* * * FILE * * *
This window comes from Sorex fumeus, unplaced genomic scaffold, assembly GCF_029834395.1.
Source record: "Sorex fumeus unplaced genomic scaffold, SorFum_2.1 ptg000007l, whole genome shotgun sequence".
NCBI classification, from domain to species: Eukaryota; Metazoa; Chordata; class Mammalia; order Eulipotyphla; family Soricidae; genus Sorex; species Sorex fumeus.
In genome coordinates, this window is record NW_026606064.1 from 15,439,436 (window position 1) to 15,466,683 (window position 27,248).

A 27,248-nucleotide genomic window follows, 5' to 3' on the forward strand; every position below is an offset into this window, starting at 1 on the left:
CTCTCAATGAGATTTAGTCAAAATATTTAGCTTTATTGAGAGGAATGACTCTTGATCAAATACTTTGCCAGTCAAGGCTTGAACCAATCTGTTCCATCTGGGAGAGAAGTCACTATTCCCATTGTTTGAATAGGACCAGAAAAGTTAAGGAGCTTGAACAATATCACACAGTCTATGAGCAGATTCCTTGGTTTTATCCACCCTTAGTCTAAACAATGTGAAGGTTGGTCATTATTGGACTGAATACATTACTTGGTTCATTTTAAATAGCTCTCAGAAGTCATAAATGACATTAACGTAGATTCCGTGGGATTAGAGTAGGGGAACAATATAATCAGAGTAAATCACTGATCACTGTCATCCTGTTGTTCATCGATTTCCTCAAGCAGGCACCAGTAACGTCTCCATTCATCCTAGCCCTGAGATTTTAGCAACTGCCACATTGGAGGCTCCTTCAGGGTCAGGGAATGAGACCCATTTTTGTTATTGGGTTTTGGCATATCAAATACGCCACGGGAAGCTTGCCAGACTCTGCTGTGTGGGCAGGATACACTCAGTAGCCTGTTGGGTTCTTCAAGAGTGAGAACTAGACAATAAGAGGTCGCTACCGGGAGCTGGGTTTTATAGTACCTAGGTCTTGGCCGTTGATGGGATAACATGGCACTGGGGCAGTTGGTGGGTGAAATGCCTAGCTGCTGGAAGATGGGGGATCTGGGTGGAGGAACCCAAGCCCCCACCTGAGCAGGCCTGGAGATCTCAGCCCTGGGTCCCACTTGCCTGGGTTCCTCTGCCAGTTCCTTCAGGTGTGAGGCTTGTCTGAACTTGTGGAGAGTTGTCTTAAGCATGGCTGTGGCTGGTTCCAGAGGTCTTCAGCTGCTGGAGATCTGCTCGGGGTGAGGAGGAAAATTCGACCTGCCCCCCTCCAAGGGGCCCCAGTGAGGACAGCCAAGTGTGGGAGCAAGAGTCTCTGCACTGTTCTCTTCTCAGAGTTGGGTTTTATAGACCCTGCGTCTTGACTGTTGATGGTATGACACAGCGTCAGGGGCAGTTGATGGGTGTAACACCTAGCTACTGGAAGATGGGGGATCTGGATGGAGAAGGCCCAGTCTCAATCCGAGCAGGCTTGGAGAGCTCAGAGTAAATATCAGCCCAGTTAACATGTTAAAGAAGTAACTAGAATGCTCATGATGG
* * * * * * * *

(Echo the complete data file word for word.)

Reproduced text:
This window comes from Sorex fumeus, unplaced genomic scaffold, assembly GCF_029834395.1.
Source record: "Sorex fumeus unplaced genomic scaffold, SorFum_2.1 ptg000007l, whole genome shotgun sequence".
NCBI classification, from domain to species: Eukaryota; Metazoa; Chordata; class Mammalia; order Eulipotyphla; family Soricidae; genus Sorex; species Sorex fumeus.
In genome coordinates, this window is record NW_026606064.1 from 15,439,436 (window position 1) to 15,466,683 (window position 27,248).

A 27,248-nucleotide genomic window follows, 5' to 3' on the forward strand; every position below is an offset into this window, starting at 1 on the left:
CTCTCAATGAGATTTAGTCAAAATATTTAGCTTTATTGAGAGGAATGACTCTTGATCAAATACTTTGCCAGTCAAGGCTTGAACCAATCTGTTCCATCTGGGAGAGAAGTCACTATTCCCATTGTTTGAATAGGACCAGAAAAGTTAAGGAGCTTGAACAATATCACACAGTCTATGAGCAGATTCCTTGGTTTTATCCACCCTTAGTCTAAACAATGTGAAGGTTGGTCATTATTGGACTGAATACATTACTTGGTTCATTTTAAATAGCTCTCAGAAGTCATAAATGACATTAACGTAGATTCCGTGGGATTAGAGTAGGGGAACAATATAATCAGAGTAAATCACTGATCACTGTCATCCTGTTGTTCATCGATTTCCTCAAGCAGGCACCAGTAACGTCTCCATTCATCCTAGCCCTGAGATTTTAGCAACTGCCACATTGGAGGCTCCTTCAGGGTCAGGGAATGAGACCCATTTTTGTTATTGGGTTTTGGCATATCAAATACGCCACGGGAAGCTTGCCAGACTCTGCTGTGTGGGCAGGATACACTCAGTAGCCTGTTGGGTTCTTCAAGAGTGAGAACTAGACAATAAGAGGTCGCTACCGGGAGCTGGGTTTTATAGTACCTAGGTCTTGGCCGTTGATGGGATAACATGGCACTGGGGCAGTTGGTGGGTGAAATGCCTAGCTGCTGGAAGATGGGGGATCTGGGTGGAGGAACCCAAGCCCCCACCTGAGCAGGCCTGGAGATCTCAGCCCTGGGTCCCACTTGCCTGGGTTCCTCTGCCAGTTCCTTCAGGTGTGAGGCTTGTCTGAACTTGTGGAGAGTTGTCTTAAGCATGGCTGTGGCTGGTTCCAGAGGTCTTCAGCTGCTGGAGATCTGCTCGGGGTGAGGAGGAAAATTCGACCTGCCCCCCTCCAAGGGGCCCCAGTGAGGACAGCCAAGTGTGGGAGCAAGAGTCTCTGCACTGTTCTCTTCTCAGAGTTGGGTTTTATAGACCCTGCGTCTTGACTGTTGATGGTATGACACAGCGTCAGGGGCAGTTGATGGGTGTAACACCTAGCTACTGGAAGATGGGGGATCTGGATGGAGAAGGCCCAGTCTCAATCCGAGCAGGCTTGGAGAGCTCAGAGTAAATATCAGCCCAGTTAACATGTTAAAGAAGTAACTAGAATGCTCATGATGG